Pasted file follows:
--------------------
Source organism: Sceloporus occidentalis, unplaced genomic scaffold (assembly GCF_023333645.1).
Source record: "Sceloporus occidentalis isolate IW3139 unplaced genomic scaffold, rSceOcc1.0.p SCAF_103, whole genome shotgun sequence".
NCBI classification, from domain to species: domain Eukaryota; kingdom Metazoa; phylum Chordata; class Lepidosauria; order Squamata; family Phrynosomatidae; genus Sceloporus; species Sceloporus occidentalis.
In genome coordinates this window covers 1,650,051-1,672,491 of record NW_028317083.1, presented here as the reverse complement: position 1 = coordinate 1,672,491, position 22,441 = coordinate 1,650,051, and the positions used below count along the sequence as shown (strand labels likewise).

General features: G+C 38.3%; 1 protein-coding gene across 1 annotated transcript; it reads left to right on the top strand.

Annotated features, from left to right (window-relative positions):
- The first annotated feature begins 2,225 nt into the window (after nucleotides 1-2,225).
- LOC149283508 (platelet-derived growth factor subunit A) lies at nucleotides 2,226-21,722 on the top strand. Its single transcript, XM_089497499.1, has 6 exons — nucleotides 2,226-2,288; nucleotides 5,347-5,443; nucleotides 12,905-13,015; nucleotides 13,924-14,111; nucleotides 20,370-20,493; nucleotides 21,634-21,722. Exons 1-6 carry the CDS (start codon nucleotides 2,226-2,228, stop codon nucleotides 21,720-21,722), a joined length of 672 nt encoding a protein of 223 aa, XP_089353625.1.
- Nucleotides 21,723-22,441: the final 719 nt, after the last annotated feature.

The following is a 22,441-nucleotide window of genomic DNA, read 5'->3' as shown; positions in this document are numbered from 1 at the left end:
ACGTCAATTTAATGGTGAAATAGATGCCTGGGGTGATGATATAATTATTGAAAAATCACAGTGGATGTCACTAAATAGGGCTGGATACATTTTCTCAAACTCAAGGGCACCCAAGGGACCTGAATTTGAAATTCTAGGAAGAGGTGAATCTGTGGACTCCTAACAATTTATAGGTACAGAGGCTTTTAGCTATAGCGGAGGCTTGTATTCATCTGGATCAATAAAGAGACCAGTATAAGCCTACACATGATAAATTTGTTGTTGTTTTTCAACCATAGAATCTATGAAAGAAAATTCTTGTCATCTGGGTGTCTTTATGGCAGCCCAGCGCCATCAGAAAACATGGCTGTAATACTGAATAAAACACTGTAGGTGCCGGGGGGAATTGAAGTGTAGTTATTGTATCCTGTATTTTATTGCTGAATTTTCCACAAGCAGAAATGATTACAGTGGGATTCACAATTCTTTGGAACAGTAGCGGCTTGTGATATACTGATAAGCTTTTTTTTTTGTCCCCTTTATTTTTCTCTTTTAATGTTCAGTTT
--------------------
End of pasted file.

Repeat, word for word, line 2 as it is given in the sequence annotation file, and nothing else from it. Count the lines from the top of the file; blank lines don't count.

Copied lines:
Source record: "Sceloporus occidentalis isolate IW3139 unplaced genomic scaffold, rSceOcc1.0.p SCAF_103, whole genome shotgun sequence".